Author Topic: Self Employed tax question  (Read 1829 times)

MustardTiger

  • Stubble
  • **
  • Posts: 180
Self Employed tax question
« on: December 19, 2014, 09:28:47 AM »
My wife works as an independent contractor for a spa (Massage Therapist) but has only one place of business.  If I am reading correctly this would mean that the mileage is not deductible for her commute to and from.  Correct? 

matchewed

  • Magnum Stache
  • ******
  • Posts: 4313
  • Location: CT
Re: Self Employed tax question
« Reply #1 on: December 19, 2014, 09:36:39 AM »
What are you reading?

MustardTiger

  • Stubble
  • **
  • Posts: 180
Re: Self Employed tax question
« Reply #2 on: December 19, 2014, 09:42:58 AM »
Just searching through turbotax questions and askme stuff.  I couldn't get an explicit answer but it seemed like driving to and from your regular place of business was considered "commuting" and thus not deductible.  Just wanted to make sure that was correct.

BlueHouse

  • Magnum Stache
  • ******
  • Posts: 2914
  • Location: WDC
Re: Self Employed tax question
« Reply #3 on: December 19, 2014, 09:43:42 AM »
It depends.  Does she have a home office where she works every day doing management and accounting work for her business (including invoicing)?  If so, then home is the primary business space and the commute costs can be deductible. 



Fallenour

  • Stubble
  • **
  • Posts: 125
  • Location: Earth
  • RE/PM Investor, P2P lender, Business Owner
Re: Self Employed tax question
« Reply #4 on: December 19, 2014, 09:55:43 AM »
My wife works as an independent contractor for a spa (Massage Therapist) but has only one place of business.  If I am reading correctly this would mean that the mileage is not deductible for her commute to and from.  Correct?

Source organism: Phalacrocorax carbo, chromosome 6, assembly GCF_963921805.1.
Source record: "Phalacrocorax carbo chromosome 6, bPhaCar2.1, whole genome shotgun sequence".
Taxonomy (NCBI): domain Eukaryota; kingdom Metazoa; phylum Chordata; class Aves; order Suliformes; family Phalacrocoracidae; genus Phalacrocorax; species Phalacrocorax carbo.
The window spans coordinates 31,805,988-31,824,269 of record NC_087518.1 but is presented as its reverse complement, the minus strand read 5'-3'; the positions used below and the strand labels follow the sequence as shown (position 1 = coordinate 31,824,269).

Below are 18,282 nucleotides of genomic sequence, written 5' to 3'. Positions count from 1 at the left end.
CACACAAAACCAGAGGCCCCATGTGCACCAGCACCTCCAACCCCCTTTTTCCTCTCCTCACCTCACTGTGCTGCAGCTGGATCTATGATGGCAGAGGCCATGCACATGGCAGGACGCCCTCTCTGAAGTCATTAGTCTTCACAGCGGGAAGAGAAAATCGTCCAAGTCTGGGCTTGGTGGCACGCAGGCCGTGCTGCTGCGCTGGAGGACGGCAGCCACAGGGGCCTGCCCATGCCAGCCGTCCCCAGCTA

incorrect. If she is a 1099, which it sounds like she is, as long as that place of business specifically isnt HER BUSINESS location, then yes, its tax deductible, under the premise of cost of doing business (CoDB).

Justification is if she doesnt drive to the location to conduct her service for her customer (the owner of the spa) she cannot profit, and thus, must incur the costs in order to conduct business.

MustardTiger

  • Stubble
  • **
  • Posts: 180
Re: Self Employed tax question
« Reply #5 on: December 19, 2014, 01:26:11 PM »
Some travel is not considered business-related:

Driving from your home to your workplace and back is commuting. It's not deductible on either your business or your individual return.

Found this on the turbotax website.  I cannot seem to find anything on the IRS website or others to back this up.  I also just asked my wife and it seems that last year she did not receive a 1099 or any other paperwork even though she is classified as an independent contractor.  Would this just be the business not doing what it should, or another reason?

BlueHouse

  • Magnum Stache
  • ******
  • Posts: 2914
  • Location: WDC
Re: Self Employed tax question
« Reply #6 on: December 19, 2014, 01:35:04 PM »
Some travel is not considered business-related:

Driving from your home to your workplace and back is commuting. It's not deductible on either your business or your individual return.

Found this on the turbotax website.  I cannot seem to find anything on the IRS website or others to back this up.  I also just asked my wife and it seems that last year she did not receive a 1099 or any other paperwork even though she is classified as an independent contractor.  Would this just be the business not doing what it should, or another reason?
You need to identify your primary workplace.  For instance, my primary workplace (which also happens to be the legal address of my business) isn't where I do the majority of my work.  I work quite often at client sites.  The travel from my home office (primary place of business) to my client site is not considered commuting.  In my case, my commute is from my bedroom to my home office.  Everything else is business travel. 
I was warned early on that I cannot work 5 days per week every week at a client site and expect that to be treated as travel -- no, the IRS would see that as a commute.  I perform enough work at my main office and spend enough days doing it, that when I do go to client sites, I can treat it as travel. 

What's the magic number?  How much is enough?  There doesn't seem to be a rule for that.  But if my mileage log showed that I was consistently going to the same location on a daily basis for an extended period, then I would expect to lose that point in an audit.  My accountant warned me about that early on.